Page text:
The Federal Reserve rejected Citigroup’s (C) plan to raise dividends and increase stock buybacks. The Fed’s decision, part of annual bank stress tests, was based on weaknesses in Citigroup’s plans for how it would handle a future recession. Citi now has 90 days to address the deficiencies identified by the Fed and submit new plans. Twenty-five other banks passed the stress test, including Bank of America (BAC), but B of A had other problems to address this week, including settlements relating to the financial crisis and its acquisition of Merrill Lynch in the midst of the meltdown.
Bank of America agreed to pay $9.5 billion to settle mortgage claims with Fannie Mae and Freddie Mac and the Federal Housing Finance Agency. B of A also agreed to pay $15 million to settle a civil suit alleging the company misled shareholders about Merrill Lynch’s finances before rushing to acquire the company in 2008. Former CEO Ken Lewis also agreed to pay $10 million, which Bank of America will cover, and accept a three-year ban from working for any public company.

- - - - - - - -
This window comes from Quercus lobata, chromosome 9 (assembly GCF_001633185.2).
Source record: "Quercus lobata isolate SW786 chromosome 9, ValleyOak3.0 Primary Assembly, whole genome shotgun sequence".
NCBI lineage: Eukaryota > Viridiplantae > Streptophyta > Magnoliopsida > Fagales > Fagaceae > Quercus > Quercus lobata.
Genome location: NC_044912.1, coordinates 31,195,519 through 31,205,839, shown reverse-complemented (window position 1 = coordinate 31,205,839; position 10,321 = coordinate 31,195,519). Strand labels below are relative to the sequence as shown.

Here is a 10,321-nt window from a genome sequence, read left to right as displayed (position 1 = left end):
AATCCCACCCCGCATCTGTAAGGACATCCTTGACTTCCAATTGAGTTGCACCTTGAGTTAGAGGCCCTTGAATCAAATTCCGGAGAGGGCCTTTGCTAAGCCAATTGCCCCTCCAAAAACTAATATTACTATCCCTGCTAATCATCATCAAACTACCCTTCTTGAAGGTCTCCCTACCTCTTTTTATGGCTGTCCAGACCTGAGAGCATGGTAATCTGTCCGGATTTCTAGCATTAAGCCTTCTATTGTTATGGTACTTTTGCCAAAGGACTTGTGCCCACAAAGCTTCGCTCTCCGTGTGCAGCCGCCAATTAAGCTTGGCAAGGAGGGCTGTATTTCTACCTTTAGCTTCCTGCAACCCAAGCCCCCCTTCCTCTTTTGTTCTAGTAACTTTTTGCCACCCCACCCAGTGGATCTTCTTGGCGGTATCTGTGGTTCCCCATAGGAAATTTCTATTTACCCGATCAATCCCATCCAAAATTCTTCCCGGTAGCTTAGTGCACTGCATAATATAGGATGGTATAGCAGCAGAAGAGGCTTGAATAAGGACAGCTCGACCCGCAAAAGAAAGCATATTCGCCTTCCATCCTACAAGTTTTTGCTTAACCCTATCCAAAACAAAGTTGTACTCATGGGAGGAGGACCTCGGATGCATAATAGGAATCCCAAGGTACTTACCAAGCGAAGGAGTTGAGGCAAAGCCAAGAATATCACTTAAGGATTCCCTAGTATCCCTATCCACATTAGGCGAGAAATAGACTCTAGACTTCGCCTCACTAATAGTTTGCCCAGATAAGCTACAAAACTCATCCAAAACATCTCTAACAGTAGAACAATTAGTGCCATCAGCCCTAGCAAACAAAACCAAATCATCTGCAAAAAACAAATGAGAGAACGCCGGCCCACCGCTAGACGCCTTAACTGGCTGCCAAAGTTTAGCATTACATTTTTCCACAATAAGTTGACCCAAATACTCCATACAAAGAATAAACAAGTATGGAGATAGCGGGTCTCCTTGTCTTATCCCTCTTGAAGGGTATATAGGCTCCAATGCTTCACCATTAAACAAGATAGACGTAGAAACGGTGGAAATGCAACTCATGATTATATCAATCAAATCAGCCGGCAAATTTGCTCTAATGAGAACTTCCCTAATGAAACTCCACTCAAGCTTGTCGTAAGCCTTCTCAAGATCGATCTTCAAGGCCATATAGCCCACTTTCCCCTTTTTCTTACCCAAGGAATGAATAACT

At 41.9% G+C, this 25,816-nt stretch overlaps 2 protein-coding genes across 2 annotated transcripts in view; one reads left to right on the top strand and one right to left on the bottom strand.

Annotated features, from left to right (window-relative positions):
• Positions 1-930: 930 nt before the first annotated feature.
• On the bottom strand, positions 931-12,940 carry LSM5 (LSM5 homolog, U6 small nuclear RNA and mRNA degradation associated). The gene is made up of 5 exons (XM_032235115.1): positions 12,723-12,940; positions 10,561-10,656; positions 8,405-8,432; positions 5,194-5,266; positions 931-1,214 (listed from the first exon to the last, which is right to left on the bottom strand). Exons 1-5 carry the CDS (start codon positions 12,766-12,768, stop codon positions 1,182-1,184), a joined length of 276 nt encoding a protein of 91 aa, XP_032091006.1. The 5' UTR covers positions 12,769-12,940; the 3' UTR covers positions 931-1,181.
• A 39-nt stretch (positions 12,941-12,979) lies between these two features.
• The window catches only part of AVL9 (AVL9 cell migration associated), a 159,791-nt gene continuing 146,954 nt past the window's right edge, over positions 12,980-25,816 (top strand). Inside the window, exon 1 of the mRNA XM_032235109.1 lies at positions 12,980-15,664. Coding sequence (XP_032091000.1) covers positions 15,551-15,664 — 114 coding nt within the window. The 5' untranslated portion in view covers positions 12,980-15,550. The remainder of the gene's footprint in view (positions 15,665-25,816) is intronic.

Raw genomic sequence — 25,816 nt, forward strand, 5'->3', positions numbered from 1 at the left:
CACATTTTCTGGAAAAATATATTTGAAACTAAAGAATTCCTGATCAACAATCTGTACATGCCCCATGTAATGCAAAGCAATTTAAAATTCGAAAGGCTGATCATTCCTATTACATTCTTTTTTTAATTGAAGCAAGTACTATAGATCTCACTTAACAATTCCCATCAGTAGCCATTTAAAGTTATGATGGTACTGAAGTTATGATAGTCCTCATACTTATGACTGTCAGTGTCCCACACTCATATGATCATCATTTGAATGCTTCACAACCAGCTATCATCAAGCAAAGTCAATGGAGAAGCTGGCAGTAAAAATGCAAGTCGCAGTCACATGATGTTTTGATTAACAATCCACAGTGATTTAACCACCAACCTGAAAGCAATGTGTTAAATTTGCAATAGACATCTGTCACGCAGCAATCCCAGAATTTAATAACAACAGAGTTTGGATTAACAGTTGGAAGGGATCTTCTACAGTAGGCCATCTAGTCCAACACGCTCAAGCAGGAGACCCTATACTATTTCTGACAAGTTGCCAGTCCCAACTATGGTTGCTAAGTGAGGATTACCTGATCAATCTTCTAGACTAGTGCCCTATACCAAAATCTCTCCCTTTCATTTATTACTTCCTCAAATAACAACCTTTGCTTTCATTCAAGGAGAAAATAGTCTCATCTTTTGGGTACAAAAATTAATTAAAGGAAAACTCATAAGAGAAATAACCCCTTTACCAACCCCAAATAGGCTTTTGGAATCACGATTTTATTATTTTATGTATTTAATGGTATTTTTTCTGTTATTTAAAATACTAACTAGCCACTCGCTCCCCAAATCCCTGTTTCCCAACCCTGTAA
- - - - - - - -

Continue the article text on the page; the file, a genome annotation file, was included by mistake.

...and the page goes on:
Meanwhile, the Treasury Department this morning announced it would launch an initial public offering of Ally Financial as the next step in unwinding its ownership stake in the company. Treasury said it will sell 95 million shares at $25 to $28 each in an initial public offering worth $3.06 billion. Ally, formerly known as GMAC, received a $17 billion government bailout during the financial crisis. The Treasury has since recouped most of that money. After the IPO, the government will still hold about 80 million shares of Ally Financial.